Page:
Diuretics: Mechanism of action
Last updated: 06/03/2016
Carbonic anhydrase inhibitors, such as acetazolamide, work at the proximal convoluted tubules to block the cleavage and subsequent resorption of bicarbonate to water and carbon dioxide. This leads to bicarbonate loss in the urine and mild diuresis. As such, there is urine alkanization that can lead to potassium wasting and deposition of calcium salts. Furthermore, in states of hepatic impairment, this can reduce the renal clearance of ammonia by decreasing the ammonia to ammonium ion conversion and promote hepatic encephalopathy.
Loop diuretics, such as furosemide, bumetanide and torsemide, act at the thick ascending loop of Henle to inhibit the NKCC2 co-transporter (Na/K/2Cl co-transporter). Inhibition of the NKCC2 transporter leads to sodium diuresis and can be very effective at removing edematous volumes. Indications for loop diuretics include heart failure, hypertension, acute pulmonary edema, and hyperkalemia. Intraoperatively, they may be used for renal protection periods of renal ischemia; however, there is little evidence to support efficacy. Loop diuretics can lead to hypovolemia, hypokalemic metabolic acidosis, hypocalcemia, ototoxicity, and nephrotoxicity. Ethacrynic acid is a phenoxyacetic acid derivative that acts as a loop diuretic that can be substituted in cases of severe sulfonamide allergies.
Thiazide diuretics, such as hydrochlorothiazide and chlordiazepoxide, act at the distal convoluted tubule to inhibit the NCC co-transporter (Na/Cl cotransporter). Inhibition of the NCC co-transporter on the luminal side of DCT cells decreases sodium and chloride resorption. This in effect promotes interstitial calcium-sodium exchange transport and increased calcium resorption. The major indication for thiazide use is hypertension. Side effects may include increased uric acid or lipid levels as well as dilutional hyponatremia, and hypokalemic metabolic acidosis.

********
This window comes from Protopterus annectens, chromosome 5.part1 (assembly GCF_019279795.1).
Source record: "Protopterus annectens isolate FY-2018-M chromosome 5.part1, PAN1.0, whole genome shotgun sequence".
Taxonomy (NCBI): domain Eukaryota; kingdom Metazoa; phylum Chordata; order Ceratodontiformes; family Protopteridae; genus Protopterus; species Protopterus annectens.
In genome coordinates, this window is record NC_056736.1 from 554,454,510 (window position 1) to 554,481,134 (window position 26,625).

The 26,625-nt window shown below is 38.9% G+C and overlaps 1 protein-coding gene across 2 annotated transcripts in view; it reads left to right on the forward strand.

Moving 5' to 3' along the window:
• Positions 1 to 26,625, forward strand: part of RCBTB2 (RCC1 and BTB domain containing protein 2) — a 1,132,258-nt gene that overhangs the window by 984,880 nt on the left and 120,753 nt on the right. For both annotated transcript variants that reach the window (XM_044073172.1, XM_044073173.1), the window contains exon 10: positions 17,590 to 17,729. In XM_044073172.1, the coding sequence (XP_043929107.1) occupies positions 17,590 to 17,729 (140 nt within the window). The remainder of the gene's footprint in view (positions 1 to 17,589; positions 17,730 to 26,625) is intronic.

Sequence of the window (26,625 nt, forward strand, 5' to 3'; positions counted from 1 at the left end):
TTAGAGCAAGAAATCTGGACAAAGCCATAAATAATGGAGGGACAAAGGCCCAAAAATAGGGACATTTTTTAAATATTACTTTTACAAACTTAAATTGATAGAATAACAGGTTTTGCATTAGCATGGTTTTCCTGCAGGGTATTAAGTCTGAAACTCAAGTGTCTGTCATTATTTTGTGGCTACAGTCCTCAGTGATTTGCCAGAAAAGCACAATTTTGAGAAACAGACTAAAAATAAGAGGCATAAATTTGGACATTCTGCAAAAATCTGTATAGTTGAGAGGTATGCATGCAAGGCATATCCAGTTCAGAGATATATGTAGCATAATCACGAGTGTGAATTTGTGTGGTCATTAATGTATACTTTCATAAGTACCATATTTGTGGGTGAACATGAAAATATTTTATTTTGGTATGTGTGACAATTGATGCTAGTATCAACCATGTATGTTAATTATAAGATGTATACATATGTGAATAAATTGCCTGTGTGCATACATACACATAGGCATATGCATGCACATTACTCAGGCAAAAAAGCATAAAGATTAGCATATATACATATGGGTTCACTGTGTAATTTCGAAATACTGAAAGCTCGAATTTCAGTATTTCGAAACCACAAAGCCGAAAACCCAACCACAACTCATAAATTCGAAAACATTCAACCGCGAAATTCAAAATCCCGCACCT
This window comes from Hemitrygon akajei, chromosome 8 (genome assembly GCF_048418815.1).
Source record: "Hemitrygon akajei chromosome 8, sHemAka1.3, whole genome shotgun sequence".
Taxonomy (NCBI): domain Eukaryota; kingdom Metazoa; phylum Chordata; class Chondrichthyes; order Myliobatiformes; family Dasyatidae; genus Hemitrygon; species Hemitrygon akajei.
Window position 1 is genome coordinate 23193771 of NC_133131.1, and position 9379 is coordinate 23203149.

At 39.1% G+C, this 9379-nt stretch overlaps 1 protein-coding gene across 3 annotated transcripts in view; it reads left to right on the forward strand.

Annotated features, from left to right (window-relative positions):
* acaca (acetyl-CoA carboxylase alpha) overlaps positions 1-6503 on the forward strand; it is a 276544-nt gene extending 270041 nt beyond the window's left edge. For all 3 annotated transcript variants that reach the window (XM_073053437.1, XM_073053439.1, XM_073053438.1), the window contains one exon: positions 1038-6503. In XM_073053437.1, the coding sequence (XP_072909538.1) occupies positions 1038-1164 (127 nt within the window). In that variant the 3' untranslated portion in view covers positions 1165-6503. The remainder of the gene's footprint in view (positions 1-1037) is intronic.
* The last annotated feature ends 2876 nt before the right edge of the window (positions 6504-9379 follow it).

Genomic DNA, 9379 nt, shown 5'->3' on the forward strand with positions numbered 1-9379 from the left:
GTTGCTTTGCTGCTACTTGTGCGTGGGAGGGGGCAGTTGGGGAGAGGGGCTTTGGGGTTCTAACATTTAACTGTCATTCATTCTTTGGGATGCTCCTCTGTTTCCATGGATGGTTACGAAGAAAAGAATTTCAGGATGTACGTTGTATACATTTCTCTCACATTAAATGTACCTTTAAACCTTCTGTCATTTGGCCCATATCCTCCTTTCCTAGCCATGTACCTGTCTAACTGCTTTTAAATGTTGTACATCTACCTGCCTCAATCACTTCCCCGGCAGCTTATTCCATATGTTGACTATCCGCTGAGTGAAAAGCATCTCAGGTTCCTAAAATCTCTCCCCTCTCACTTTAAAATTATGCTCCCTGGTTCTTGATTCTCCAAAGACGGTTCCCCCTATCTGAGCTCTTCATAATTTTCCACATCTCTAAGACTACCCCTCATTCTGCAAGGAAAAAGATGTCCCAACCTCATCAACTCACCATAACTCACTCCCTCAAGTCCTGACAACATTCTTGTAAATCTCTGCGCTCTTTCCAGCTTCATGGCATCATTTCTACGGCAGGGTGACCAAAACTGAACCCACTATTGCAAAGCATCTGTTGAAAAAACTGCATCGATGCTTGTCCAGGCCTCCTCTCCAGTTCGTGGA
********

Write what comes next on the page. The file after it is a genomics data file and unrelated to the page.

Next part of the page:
Aldosterone antagonists, such as spironolactone and eplerenone, act at the cortical collecting tubule to indirectly inhibit ENaC and the Na/K ATPase on interstitial membranes. Aldosterone antagonists competitively antagonize the intracellular aldosterone receptor to downregulate the expression of genes leading to the luminal expression of the epithelial sodium ion channel (ENaC). Aldosterone antagonists are commonly used in heart failure and hyperaldosteronism. Side effects may include antiandrogenic effects such as gynecomastia.
Potassium sparing diuretics, such as amiloride and triamterene, act at the cortical collecting tubule to directly inhibit ENaC and sodium resorption.
An important side effect of both aldosterone antagonists and potassium sparing diuretics is hyperkalemia.